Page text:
The Collapse Board Interview: Doug Martsch (Built to Spill)
By Ben Morgan
Boise’s Built to Spill are an interesting example of what it has meant to be an ‘indie rock band’ over three decades. After two early nineties releases on small northwest USA record labels C/Z and Up!, they were one of many rock bands who signed a deal with a major record label (Warner Bros) during the peak of alternative mania. They never had a radio hit or a buzz bin music video, and unlike many of their peers who did enjoy higher-profile moments, they made six albums that barely cracked the Billboard charts, but were never dropped.
While this accomplishment might seem an anomaly in the hits-driven record business, it also embodies the hope many young ‘indie’ fans had in the nineties about their favourite bands – that they would continue to make music and tour and thrive on a small scale, growing up alongside you without outgrowing or forgetting you. It is comforting that their latest LP, When the Wind Forgets Your Name, appears on Sub Pop records. All in all, when it comes to the politics of record labels, Built to Spill have demonstrated that staying ‘indie’ can indeed be seen as a band’s state of mind, distribution strategy and work ethic, rather than whether their record label has public shareholders.
The reason Built to Spill can tour Australia and play a three-night residency (hold on, now four nights) in Melbourne in 2023 isn’t really about record labels, though. Built to Spill have built their fanbase on a combination of introspective songwriting and lengthy guitar-driven sonic explorations that largely revolve around core member Doug Martsch’s writing, but also the musical personalities of various friends and regional peers from which Martsch has assembled and re-assembled the band over the years. The names and faces have changed and each lineup had distinctive sonic characteristics, reflecting a collaborative band concept rather than a frontperson and hired players. The early days of seeing Martsch show up with different band members on each tour was a remarkable experience, especially when it seemed important in rock scene culture that ‘bands’ be the same mates sticking together through thick and thin. The framing of Built to Spill as an evolving band concept rather than a solo project was both fairly simple yet somehow incredibly exciting and novel, especially in the pre-internet days when fans didn’t know who was going to be playing in the band unless it appeared in a magazine (or Rage or MTV news).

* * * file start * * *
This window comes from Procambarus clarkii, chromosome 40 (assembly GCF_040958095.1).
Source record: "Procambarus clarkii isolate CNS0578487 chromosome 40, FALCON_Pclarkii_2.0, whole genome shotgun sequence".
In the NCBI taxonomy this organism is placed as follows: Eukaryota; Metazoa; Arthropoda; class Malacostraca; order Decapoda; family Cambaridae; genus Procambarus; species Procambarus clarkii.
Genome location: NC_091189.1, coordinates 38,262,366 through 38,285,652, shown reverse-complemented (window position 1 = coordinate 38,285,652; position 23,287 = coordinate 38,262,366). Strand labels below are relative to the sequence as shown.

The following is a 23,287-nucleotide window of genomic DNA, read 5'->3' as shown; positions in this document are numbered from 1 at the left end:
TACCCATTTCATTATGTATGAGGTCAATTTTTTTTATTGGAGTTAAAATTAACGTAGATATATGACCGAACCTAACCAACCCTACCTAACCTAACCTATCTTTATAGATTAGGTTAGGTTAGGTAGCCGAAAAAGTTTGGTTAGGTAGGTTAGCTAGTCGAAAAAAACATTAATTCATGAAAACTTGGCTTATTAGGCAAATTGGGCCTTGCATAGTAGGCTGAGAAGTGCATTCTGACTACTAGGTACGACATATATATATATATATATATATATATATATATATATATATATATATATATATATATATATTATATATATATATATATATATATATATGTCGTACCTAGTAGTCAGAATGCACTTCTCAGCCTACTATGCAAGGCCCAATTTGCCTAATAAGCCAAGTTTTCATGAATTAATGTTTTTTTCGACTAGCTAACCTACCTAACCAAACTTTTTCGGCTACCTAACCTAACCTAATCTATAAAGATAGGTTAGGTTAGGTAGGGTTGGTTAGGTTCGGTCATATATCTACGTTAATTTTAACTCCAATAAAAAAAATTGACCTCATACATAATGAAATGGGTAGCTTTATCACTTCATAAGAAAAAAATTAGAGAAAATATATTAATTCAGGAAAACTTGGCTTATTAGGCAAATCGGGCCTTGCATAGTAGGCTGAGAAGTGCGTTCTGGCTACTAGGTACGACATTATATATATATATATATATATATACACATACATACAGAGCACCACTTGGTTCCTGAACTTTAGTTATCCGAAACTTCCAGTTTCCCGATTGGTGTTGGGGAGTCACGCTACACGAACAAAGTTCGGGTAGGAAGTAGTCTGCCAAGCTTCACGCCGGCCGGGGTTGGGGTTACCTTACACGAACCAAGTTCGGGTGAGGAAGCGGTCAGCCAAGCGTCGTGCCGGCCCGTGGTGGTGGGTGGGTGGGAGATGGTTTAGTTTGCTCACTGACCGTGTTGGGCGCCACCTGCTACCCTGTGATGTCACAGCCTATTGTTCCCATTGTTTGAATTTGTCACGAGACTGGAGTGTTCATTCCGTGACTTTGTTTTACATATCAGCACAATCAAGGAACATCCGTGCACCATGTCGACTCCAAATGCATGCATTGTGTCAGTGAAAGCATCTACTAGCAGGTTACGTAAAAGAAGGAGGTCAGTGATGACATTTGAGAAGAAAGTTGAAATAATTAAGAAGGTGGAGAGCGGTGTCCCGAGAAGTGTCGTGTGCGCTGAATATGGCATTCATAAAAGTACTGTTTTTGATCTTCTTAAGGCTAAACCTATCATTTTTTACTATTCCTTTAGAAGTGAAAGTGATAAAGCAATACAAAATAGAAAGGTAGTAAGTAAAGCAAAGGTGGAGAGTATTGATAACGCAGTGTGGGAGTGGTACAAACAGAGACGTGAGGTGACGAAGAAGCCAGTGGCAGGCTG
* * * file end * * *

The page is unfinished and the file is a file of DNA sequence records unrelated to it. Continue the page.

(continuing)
We had some time to chat with Doug in advance of the first Australian Built to Spill tour since 2016. We tried to suss out a bit more about the band’s Australian history, their latest lineup identity featuring musicians already different than those on their most recent album, and what its like to see Melanie Lynskey wearing their T-shirt.
I grew up in Portland and I’m curious for the Australian readers of the Collapse Board: Tell me a bit about how you perceive the origin of your fanbase in Australia. I know that there’s a Spunk zine you were featured in from the 90’s. That is how I first realised people were listening to you in Australia, when I had to track that down in the USA. Any idea how people in Australia were hearing about you back then?
Ah, you know what, I’m a little fuzzy on it. But yeah, I remember the guy from Spunk reaching out to me. Like right away, like right when we put out Ultimate Alternative Wavers, or it might not have been until There’s Nothing Wrong With Love. I remember him reaching out, maybe we did an interview. There was a single that he put out with a song of ours. The seven inch is horrible, though. It was a song and I sent it to get mastered. A DAT tape has different frequencies you can do it at and it was mastered at the wrong frequency. It’s slow, it has this weird warbling, it’s the most horrible sounding thing. But anyway, yeah, that’s what I remember. Other than that. I don’t know. After that, Tim from Feel has booked our tours down there.
Today the way music spreads around the world seems so different.
Those first records were on C/Z, and then Up!, how do you feel it like it reached all the way here? Do you have any thoughts on the way music spreads now differently than back then?
I don’t know how people stumble into things nowadays. I listen to Spotify, and sometimes they recommend some interesting things. I’ve definitely found some things through that. Back in those days, you had to know somebody who had good taste in music to find anything interesting. Which was nice, in its own way. Things were kind of precious, because they were so hard to find, you know? But I like the way things are now, too. I have issues with these streaming services, but the idea that we can all hear any music we want is incredible to me. I love it.
Here in Australia, Keep It Like A Secret wasn’t available on streaming services for a long time. And then one day it just appeared. The way I understand rights disputes, usually it’s a label’s catalogue all at once. Your Live album still isn’t available here. Any idea why this happens, why certain albums aren’t available in Australia?